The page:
Tuesday, December 14, 2010

The sourdough sponge

It's about time I updated the rest of my sourdough making process - or at least the next stage of it. By now, you would've gotten a sourdough starter activated. It's alive and kicking and you're wondering what to do with it next?

If it hasn't been in the fridge, you can use it straight away. If it has been in the fridge, take it out a few hours before making your sponge. Room temperature allows the natural leavens to multiply more readily in what you're about to feed it. The sponge should look like this when it's ready to use.

Basically the sponge recipe is:

1 1/2 cups starter or half your jar
1 cup unbleached bakers flour
1 cup water

Mix together in a glass or ceramic bowl, cover and leave at least 2-4 hours at room temperature.

As you can see by the photo above, I have two bowls out. One is for mixing my sponge (for bread) and the other is for feeding my starter (which gets stored away for later). The recipe is the same for both feeding the starter and making the sponge. I find it easier to do both things at the same time, as it ensures I always have the same amount of starter for making bread next time, and it's not so easy to forget quantities when you're doing it twice.

I use the larger bowl for the sponge. The smaller bowl is only needed to mix and feed the starter, as it gets returned to it's original jar afterwards. It's important to leave your starter jar out of the fridge for at least an hour after feeding, if you're planning to bake the next day. This gives the leavens time to feast before being slowed down again, by the cooler temperature.

You can choose to measure your starter out as the recipe indicates above (250mls or 1 cup) , but I found I had enough starter to just simply half the mix to make my sponge, and feed the other half which is the starter. Is it all a bit fiddley and confusing? Why not just jump straight into making a loaf of sourdough?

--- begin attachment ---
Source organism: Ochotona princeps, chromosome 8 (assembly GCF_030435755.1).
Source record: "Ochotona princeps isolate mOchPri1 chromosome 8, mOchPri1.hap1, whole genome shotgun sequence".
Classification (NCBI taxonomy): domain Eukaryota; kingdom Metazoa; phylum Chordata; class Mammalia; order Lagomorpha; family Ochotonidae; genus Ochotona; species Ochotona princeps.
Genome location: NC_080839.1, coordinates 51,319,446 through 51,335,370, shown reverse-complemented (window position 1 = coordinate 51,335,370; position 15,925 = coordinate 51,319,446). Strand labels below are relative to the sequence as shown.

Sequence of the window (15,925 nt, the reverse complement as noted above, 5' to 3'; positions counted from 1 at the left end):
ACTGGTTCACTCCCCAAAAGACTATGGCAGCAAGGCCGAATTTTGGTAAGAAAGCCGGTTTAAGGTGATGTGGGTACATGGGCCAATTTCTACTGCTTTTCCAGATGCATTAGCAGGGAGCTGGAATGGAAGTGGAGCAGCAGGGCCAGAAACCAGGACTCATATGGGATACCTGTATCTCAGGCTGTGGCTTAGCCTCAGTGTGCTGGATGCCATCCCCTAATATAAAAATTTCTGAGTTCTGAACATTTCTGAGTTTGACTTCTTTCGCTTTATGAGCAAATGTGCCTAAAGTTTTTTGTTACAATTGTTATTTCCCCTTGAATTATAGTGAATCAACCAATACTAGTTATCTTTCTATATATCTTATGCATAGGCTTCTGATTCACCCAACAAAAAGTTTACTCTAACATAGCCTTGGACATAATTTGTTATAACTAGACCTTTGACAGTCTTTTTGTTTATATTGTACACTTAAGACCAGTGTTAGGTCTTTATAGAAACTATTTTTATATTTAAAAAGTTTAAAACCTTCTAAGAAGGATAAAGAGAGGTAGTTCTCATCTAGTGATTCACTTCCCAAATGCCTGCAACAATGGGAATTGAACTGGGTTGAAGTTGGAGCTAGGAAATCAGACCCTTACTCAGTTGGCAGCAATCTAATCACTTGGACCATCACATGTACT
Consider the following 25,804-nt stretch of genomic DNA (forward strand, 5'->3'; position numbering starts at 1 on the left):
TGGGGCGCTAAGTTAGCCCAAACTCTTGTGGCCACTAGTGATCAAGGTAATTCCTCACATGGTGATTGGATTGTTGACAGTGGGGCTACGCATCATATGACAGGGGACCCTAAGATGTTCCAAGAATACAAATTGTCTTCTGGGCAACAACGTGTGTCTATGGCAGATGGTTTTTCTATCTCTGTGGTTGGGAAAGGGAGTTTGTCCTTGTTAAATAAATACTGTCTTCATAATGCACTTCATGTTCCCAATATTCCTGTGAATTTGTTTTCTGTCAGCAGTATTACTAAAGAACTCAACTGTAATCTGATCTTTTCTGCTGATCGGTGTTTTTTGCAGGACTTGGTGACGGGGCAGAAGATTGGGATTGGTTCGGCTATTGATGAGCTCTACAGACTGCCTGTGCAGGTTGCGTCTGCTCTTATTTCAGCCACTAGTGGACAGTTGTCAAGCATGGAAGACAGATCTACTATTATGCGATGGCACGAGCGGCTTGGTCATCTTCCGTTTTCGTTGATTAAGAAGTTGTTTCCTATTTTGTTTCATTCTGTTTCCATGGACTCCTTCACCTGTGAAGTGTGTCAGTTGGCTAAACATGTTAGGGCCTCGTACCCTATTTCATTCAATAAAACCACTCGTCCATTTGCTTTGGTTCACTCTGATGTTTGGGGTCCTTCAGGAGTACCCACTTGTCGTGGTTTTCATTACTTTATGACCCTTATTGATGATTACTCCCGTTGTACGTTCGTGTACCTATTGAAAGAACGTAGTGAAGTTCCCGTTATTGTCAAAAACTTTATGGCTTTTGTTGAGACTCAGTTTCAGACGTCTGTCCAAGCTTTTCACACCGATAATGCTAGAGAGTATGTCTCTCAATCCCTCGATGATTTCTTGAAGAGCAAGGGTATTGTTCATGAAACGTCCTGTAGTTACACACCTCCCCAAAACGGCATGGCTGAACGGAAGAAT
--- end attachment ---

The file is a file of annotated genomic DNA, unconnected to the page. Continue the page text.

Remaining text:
Well think of it like a body builder attempting to pump iron. In order to build muscle mass, you need to eat a lot of carbohydrate and protein first. You simply don't get the same bulk, if you stick to your regular diet. So it is with your sourdough bread too. You're about to ask it to beef up your loaf! Don't you want it to fuel-up properly first? The sponge is all about pumping leavens in order to get the bulk you want.

Once your sponge is ready however, you can now move on to making the bread.

More to follow...


  1. Thanks for this. I have often read about starters then just got confused with all the information. I admit, I am one of those speed readers:) But I'm also more of a visual learner so your images were very helpful to me.

  2. Yes, it can be an involved process. I have worked as a baker's assistant previously, and even with that hands-on experience, I still found the reading about sourdough rather complicated.

    Photos make a far better medium than just words alone. I'm a visual learner too. :)

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